Huobi Acquires BitTrade As It Looks To Penetrate Japanese Crypto Market

Huobi Japan Holding Ltd has acquired a majority stake in BitTrade, one of only 16 cryptocurrency exchanges approved by Japanese regulators.

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Huobi, a leading crypto exchange recently taken public, has taken further steps to increase its global presence by entering the Japanese market after recently announcing it will enter the US market.

Huobi Japan Holding Ltd has acquired a majority stake in BitTrade, one of only 16 cryptocurrency exchanges approved by Japanese regulators.

Accordingly, the Singapore-based company says that it will “aggressively scale” the BitTrade trading platform, transforming it into one of the largest in the country. Furthermore, it will seek to expand the platform’s services to the global market.

The Japanese exchange announced the acquisition on September 12, stating that Huobi Global’s subsidiary in Japan had acquired a majority stake. BitTrade’s owner Eric Cheng initially acquired 100% stake in the exchange earlier this year in a $50 million agreement.

He commented on the partnership the Huobi subsidiary will help transform the platform into a high profile user-friendly solution that will be crucial in providing service to its international customers.

The partnership will also be instrumental in providing added professionalism and bolster the compliant services of both partners.

Huobi’s Chief Financial Officer Chris Lee expressed high optimism, calling the partnership a strategic success. He said that the companies’ synergy will be geared towards improving their services.

This will be done through continued efforts in R&D investments as well as regulatory compliance. And he believes that there are lots of positives that will come out of the partnership.

“Leveraging on BitTrade’s leadership team and its Japanese government-approved license, this is just the beginning.”

Huobi launched its services in China in 2013 but later relocated its headquarters to Singapore, a move seen as providing a better environment for crypto-related businesses.

The exchange is the third largest at the moment in terms of trade volume. Over the last few years, its management team has sought to expand its services to the international scene.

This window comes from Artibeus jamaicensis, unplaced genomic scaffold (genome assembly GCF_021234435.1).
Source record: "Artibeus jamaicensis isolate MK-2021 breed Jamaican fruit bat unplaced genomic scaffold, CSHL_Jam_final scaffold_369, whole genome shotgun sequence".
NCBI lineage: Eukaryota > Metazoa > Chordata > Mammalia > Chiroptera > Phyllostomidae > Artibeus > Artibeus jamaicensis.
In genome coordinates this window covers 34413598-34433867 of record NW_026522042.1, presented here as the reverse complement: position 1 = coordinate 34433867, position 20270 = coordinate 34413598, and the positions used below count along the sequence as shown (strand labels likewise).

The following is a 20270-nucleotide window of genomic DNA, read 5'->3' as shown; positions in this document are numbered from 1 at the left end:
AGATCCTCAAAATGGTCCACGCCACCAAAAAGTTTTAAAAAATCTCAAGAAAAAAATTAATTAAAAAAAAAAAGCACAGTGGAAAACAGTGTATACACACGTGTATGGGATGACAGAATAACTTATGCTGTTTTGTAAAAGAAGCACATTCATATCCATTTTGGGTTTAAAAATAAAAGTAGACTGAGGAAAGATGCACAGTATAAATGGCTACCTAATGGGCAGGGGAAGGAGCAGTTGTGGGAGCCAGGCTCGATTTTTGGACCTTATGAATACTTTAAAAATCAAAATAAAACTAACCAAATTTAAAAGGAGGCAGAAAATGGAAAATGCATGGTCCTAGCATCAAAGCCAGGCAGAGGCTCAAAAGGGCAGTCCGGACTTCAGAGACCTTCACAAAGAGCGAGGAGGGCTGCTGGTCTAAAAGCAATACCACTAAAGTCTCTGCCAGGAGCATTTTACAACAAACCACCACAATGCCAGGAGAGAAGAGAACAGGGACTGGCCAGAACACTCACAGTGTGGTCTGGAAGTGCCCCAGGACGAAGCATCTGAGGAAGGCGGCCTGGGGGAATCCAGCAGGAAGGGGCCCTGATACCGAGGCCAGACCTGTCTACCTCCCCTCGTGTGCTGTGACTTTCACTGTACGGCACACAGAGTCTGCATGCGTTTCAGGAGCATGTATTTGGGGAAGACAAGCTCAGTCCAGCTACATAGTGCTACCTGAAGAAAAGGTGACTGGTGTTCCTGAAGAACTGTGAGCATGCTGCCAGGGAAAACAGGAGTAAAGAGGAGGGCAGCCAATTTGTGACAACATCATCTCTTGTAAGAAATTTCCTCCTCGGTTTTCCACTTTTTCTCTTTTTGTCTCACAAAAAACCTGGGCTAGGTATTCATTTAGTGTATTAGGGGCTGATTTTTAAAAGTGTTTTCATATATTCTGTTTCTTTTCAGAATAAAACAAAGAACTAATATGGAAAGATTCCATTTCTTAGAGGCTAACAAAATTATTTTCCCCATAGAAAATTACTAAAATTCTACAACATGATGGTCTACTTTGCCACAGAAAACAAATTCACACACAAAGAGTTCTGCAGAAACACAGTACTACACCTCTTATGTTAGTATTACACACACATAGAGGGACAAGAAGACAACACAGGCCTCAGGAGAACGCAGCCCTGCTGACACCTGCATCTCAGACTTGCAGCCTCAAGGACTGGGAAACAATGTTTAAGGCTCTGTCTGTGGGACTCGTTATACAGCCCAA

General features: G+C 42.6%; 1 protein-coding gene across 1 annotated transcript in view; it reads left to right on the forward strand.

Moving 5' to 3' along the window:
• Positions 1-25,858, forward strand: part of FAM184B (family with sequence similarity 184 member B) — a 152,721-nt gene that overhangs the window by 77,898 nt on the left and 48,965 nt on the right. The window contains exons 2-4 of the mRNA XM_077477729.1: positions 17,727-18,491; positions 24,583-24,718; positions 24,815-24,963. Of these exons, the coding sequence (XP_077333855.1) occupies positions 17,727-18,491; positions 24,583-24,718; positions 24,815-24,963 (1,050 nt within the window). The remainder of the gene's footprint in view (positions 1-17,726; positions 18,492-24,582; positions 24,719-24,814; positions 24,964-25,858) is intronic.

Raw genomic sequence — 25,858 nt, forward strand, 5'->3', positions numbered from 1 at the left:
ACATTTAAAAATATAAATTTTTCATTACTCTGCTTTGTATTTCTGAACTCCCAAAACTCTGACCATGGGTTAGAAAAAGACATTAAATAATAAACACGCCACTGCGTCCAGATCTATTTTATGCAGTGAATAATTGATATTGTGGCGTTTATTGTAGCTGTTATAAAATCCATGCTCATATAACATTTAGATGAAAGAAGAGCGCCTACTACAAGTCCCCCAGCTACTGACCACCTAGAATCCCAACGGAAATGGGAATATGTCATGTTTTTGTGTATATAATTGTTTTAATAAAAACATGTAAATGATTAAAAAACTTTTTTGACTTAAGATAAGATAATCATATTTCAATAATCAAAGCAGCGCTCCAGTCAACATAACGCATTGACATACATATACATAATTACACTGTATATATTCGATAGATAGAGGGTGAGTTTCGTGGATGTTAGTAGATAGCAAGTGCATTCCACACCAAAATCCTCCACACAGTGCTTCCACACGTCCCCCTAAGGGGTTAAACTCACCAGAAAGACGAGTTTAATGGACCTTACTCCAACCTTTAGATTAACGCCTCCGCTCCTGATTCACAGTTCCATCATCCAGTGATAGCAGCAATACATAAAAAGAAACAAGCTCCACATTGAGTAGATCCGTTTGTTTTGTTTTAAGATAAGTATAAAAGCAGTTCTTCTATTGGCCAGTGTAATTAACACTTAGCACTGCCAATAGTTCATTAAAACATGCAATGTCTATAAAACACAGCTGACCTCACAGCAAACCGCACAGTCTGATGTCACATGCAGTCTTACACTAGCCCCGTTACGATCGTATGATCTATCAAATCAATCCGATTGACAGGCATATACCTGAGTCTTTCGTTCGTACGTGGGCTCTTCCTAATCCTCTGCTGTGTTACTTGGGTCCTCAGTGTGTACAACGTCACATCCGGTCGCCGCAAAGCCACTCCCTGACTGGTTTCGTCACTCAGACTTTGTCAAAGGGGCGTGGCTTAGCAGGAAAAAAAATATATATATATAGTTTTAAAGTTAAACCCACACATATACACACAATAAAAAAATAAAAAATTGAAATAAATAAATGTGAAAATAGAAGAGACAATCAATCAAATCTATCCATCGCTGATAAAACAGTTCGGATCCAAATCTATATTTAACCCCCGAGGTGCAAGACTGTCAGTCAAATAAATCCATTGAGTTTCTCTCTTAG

The strategy has been to partner with local companies in regions and countries it hopes to establish a presence. At the moment, the platform has operations in several countries, including Singapore, China, Canada, Korea, Australia, Brazil, Luxembourg, and the UAE.

In August, the platform announced that it would be launching its services via new exchanges in Russia, Indonesia, Taiwan, and the Philippines.

Japan’s stringent Regulatory system

Japan is among several countries around the world that have cracked down on cryptocurrency exchanges since January.

The country’s Financial Services Agency (FSA) started licensing crypto businesses in 2017, after the authorities’ decision to legalize cryptocurrency.

However, it suspended that process following the January attack on Coincheck, in which hackers stole NEM coins worth over $520 million. The program restarted recently but has seen a new approach with much tighter requirements.

The FSA insists that a service must be registered and approved before launching operations.

The head of Japan’s FSA Toshihide Endo, however, said last month that the regulator had no intention of excessively curbing the cryptocurrency industry. He added that the agency’s interest would be to encourage growth, but it would do so under “appropriate regulation”.

The country’s largest messaging app Line launched its own cryptocurrency token earlier this month and its Singapore-based exchange BitBox is one of many exchanges awaiting regulatory approval to offer its services in Japan.

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